Richmond’s Sunday Dinner
“If you want to contribute to the Common Good of your community, start with what’s
flourishing. The Common Good always involves flourish-
ing.” – Andy Crouch
What does it really mean to be a partner in downtown ministry? This has been one of the first questions to tackle in planning the missional work of St. Paul’s. So, in order to get know our neighbors, the Mis- sioner Committee has taken some time to locate our neighbors, visit the places where God is working among us, and pay special attention to the communities among us that are flouring.
One such place is the weekly gathering of the East End Fel- lowship (EEF). This new worship group is redefining what it means to gathered church by focusing first on their neighborhood presence. On our recent visit, to the Robin- son Community Center for East End Fellowship’s weekly service, we experienced this vibrant neighbor- hood flourishing in worship. That evening the service was an earthy, edgy, and unexpected experience — complete with dancers, violins, and an Advent rapper. But best of all, it all culminated with Sunday dinner. East End’s worship concludes
with a dismissal and an invitation to move chairs and tables. Every Sunday service ends with a whole meal. Medical students and artists, long time residents and the under- housed, parents and teenagers; all come together around a dish of pasta. That night people sat down, without searching for friends or associates. Instead most joined with whoever was closest and started to build community. All were welcome, and everyone shared.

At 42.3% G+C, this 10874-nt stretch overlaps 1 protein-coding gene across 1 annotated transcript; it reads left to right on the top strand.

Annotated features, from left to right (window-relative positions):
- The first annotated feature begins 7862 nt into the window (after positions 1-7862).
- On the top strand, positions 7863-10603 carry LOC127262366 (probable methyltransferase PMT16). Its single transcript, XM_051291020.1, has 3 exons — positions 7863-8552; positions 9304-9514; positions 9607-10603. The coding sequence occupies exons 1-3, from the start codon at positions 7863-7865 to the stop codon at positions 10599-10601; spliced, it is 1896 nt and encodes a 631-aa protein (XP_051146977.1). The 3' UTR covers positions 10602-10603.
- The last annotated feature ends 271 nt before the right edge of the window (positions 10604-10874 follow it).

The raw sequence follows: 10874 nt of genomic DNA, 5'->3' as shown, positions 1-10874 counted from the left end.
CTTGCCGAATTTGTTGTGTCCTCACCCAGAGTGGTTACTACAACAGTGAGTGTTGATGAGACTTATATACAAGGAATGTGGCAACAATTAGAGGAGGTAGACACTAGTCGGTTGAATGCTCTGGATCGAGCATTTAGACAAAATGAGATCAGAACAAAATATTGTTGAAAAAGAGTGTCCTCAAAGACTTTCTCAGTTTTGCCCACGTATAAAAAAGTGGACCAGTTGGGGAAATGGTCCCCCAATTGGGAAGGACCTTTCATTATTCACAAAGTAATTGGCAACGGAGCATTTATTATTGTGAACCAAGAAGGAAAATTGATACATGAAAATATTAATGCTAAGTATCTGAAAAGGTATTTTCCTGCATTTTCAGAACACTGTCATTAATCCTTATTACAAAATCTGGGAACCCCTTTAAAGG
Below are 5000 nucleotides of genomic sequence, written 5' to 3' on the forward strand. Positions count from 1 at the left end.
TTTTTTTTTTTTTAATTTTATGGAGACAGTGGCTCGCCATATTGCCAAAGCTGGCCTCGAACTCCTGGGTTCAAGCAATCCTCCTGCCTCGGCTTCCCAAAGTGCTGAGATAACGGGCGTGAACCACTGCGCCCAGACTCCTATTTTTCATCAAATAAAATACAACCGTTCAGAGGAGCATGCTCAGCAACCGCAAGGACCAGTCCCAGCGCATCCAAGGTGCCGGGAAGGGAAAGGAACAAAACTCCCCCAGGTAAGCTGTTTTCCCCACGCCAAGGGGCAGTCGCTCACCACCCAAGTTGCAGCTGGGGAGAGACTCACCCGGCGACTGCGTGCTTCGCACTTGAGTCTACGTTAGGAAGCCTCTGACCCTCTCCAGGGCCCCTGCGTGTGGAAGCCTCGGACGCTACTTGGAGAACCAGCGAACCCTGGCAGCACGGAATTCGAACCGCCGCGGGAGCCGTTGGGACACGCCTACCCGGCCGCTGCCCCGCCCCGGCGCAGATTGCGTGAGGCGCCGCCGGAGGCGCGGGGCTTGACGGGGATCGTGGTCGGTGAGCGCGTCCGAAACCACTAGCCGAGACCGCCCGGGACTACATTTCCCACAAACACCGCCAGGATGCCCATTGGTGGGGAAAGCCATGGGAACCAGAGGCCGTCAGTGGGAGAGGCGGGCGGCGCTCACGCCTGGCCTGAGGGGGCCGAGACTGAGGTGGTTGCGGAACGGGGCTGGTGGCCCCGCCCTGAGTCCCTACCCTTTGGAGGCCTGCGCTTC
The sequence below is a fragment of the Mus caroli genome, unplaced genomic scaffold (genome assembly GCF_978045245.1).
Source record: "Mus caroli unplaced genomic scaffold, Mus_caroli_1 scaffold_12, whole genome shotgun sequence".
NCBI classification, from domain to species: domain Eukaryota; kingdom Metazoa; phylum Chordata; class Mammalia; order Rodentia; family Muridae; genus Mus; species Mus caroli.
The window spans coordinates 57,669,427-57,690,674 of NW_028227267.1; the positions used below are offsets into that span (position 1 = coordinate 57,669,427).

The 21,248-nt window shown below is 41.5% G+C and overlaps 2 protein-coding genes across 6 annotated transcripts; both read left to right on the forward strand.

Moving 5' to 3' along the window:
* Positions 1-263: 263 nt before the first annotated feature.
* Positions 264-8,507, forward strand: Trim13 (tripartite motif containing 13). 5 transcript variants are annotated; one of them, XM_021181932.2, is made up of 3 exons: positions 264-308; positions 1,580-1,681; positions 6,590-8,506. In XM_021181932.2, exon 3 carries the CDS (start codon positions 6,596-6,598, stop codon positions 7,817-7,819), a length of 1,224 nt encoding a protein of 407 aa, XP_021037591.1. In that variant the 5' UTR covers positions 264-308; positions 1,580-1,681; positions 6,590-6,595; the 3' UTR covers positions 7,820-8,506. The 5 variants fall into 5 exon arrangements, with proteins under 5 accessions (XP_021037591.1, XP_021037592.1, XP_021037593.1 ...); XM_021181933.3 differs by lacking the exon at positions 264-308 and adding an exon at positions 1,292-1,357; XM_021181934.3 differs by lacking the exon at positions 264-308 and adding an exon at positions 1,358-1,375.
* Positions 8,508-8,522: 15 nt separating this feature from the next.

This spontaneous relationship building is not just for EEF mem- bers. A contingent of the worship community is non-member “partners”, or those who make their primary home in other congrega- tions. One EEF partner noted that she feels she needs the deep roots of her older, traditional church life. However it is through visits to EEF that she discovered that, “you learn so much more about your neighbors by being in partnership with other people every Sunday… “
Yet, there are still other ways to building community east of 8th Street.
On any Sunday night you could opt to break bread with drummers and diners at Goree, on Main and 18th street in Shockoe bottom. Owner, Jabril, proudly tells me that he was pioneer in settling so far from his native Senegal. However, he confides, that he used to be a little lonely in downtown Richmond. So, Goree has turned into a de facto
community center for those drawn to West African arts. On Sunday evenings you can experience this place is creating community to fill that loneliness. The weekly jam ses- sion is open to all who walk in for a little musical fellowship. Jabril also opens his space to city churches and school groups for events, and
on Wednesday nights he shows movies and coaches anyone inter- ested in the Wolof language.
On these nights as the musicians start to take requests, the communal experience crosses the line from performance to partnership. There is a cultivated air of openness here among new visitors and familiar faces of all backgrounds, sitting for a drink of drink of bissap, and tak- ing in the beat.
Food and fellowship are no strangers to St. Paul’s. As inheri- tors of the Anglican tradition, we have deep roots in the theology of creating community while shar-
ing bread. St. Benedicts’ monastic rule instructed his community that “sharing meals together is essential to breaking down separation,” and the appropriate site of God’s new work “in nurturing the design of the life we seek.”
Always We Begin Again: A Contemporary Rephrasing of the Rule of St. Benedict (pp 55-56)
So in seeking community in downtown Richmond, we find fer- tile ground in making partners over breaking bread, and seeing the new flourishing of the kingdom of God over Sunday dinner.